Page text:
Rashid Irani is one of the 14 IFFI veterans that I had asked the festival authorities to honour, for their sheer dedication to the annual event. Attending 25 or more festivals was the criterion, and Rashid qualified. After initially agreeing to honour IFFI veteran journalists at the Golden Jubilee event itself, the Directorate of Film Festivals and the Entertainment Society of Goa failed to take any action till the festival got over. After the festival, both bodies have told me that they will look into the matter. Since then, they have not replied to any of my emails. Whether Rashid will be able to make it to IFFI 51, and whether another veteran, 83-year-old Brij Bhushan Chaturvedi (BBC), who attended the first IFFI in 1952 and now walks with help of a stick, will hazard another IFFI, remains to be seen. By comparison, at 68, I am a kid.

Mahmoud and Rashid

A word about the support and help Rashid received from friends and officials. Press Information Bureau’s Vinod Kumar was there, and a PIB man stayed the night. Dheep Joy, also of the PIB, also showed his concern and gave support. Mona, for what she went through, who deserves a hug and a toast for all that she did, and then Mahmoud Nawaz, of Delhi, who made the phone calls that helped Rashid get help at the airport, besides regularly looking him up. And Sharif and Arvind. Rashid remains greatly indebted to them. At the hospital, at his hotel and during his return trip to Mumbai, he was never alone. In Mumbai, friends visited him every day, especially Mona.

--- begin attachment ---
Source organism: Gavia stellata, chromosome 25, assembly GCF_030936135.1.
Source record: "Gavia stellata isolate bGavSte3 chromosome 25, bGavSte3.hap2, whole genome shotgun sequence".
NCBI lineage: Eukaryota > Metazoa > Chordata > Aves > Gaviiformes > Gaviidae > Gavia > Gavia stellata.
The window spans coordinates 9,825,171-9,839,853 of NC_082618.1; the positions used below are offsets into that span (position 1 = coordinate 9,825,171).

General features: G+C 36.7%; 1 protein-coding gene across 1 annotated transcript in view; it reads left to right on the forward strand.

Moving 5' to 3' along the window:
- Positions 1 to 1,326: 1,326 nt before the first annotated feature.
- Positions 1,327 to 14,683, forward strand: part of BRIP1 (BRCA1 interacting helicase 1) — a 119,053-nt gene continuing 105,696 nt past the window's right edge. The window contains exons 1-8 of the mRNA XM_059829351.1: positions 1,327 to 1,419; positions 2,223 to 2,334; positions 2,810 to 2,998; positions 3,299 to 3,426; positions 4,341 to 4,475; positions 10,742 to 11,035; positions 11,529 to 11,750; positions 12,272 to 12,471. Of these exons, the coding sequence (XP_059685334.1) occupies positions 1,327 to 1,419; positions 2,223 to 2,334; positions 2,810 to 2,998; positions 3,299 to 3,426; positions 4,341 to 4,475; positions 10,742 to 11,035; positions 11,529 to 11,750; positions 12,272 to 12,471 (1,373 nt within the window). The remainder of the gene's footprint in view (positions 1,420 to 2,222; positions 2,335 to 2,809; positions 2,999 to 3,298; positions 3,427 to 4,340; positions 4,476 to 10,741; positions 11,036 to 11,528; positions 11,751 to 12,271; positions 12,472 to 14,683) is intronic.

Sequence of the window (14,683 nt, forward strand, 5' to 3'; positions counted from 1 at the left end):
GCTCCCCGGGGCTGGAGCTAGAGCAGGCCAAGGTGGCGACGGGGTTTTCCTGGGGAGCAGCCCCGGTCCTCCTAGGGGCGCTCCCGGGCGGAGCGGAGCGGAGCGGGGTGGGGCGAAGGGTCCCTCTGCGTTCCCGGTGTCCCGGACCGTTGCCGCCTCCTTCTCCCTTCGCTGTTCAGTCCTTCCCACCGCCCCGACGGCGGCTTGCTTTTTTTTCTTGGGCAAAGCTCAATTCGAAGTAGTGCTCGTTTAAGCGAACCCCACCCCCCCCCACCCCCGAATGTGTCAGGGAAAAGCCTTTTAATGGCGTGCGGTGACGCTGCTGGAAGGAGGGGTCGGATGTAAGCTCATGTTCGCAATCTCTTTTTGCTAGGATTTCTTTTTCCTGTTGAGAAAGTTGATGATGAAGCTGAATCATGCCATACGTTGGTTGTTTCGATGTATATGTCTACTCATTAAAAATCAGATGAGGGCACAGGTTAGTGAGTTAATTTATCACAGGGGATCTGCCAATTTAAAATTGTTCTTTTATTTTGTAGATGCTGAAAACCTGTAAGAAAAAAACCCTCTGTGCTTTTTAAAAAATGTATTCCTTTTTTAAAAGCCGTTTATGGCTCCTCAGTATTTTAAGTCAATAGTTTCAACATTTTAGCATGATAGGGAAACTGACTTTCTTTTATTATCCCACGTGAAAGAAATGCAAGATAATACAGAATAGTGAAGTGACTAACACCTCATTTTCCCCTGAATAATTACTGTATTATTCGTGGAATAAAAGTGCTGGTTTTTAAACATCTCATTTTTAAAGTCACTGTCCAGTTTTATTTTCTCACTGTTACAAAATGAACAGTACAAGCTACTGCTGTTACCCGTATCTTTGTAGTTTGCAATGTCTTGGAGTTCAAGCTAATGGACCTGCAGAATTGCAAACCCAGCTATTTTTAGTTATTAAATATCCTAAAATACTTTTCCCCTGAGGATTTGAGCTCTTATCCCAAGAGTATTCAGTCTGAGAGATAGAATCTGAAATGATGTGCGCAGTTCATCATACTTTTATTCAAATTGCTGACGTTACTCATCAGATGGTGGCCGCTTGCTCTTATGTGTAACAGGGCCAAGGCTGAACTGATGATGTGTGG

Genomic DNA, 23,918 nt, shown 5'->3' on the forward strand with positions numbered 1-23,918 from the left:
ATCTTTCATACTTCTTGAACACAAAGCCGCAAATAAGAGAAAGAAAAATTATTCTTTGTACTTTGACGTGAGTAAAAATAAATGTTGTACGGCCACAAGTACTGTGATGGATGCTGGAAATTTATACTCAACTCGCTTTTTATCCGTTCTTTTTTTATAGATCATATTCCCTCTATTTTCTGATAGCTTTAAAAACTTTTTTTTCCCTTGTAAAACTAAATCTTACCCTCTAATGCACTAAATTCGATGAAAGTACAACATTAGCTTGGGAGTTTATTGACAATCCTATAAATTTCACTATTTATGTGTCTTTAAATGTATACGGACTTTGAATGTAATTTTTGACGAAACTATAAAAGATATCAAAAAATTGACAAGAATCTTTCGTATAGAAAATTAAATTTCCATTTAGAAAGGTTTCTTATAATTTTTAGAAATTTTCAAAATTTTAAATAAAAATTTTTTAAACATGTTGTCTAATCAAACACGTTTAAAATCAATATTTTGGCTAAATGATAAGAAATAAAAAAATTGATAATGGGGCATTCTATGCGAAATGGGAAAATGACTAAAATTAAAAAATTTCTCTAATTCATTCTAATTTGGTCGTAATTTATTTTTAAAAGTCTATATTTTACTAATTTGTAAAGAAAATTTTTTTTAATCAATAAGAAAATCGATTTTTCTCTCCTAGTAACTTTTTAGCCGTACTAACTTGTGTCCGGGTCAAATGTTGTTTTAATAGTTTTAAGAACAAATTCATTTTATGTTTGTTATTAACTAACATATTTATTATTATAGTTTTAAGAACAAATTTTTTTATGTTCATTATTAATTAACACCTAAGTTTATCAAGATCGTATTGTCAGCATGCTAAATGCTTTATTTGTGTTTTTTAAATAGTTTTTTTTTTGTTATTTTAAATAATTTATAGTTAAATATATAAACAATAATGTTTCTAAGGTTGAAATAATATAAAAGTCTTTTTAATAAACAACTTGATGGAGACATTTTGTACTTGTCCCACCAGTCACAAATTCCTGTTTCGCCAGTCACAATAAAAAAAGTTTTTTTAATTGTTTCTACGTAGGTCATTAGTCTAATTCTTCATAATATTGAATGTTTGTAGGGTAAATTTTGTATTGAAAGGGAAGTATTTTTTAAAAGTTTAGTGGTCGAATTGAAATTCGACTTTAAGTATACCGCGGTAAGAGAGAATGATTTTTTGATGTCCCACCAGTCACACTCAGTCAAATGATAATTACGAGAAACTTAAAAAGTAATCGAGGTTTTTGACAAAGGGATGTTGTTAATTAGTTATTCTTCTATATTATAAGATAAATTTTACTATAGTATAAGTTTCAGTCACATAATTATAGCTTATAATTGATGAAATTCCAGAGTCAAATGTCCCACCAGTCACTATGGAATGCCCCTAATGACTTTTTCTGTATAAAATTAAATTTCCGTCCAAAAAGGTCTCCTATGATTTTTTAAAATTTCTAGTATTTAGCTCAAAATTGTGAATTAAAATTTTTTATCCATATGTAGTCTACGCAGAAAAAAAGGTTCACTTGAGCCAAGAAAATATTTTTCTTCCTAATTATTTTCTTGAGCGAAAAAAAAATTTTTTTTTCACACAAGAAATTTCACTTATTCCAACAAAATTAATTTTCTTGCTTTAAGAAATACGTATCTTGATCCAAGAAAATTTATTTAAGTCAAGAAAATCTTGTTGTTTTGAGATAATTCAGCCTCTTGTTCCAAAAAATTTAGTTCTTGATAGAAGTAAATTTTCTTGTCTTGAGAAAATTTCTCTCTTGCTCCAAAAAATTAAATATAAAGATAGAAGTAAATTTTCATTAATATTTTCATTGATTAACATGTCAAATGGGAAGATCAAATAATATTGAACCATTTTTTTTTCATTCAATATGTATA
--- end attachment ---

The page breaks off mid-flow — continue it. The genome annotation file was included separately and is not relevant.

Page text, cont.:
May all of us have friends and well-wishers like those that Rashid had during the last two weeks, in our times of emergency, and may those emergencies never befall us at all. 

(Based on inputs provided by Rashid, Mona and Mahmoud).

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About Siraj Syed

Syed Siraj
(Siraj Associates)

Siraj Syed is a film-critic since 1970 and a Former President of the Freelance Film Journalists' Combine of India.

He is the India Correspondent of and a member of FIPRESCI, the international Federation of Film Critics, Munich, Germany

Siraj Syed has contributed over 1,015 articles on cinema, international film festivals, conventions, exhibitions, etc., most recently, at IFFI (Goa), MIFF (Mumbai), MFF/MAMI (Mumbai) and CommunicAsia (Singapore). He often edits film festival daily bulletins.

He is also an actor and a dubbing artiste. Further, he has been teaching media, acting and dubbing at over 30 institutes in India and Singapore, since 1984.

Bandra West, Mumbai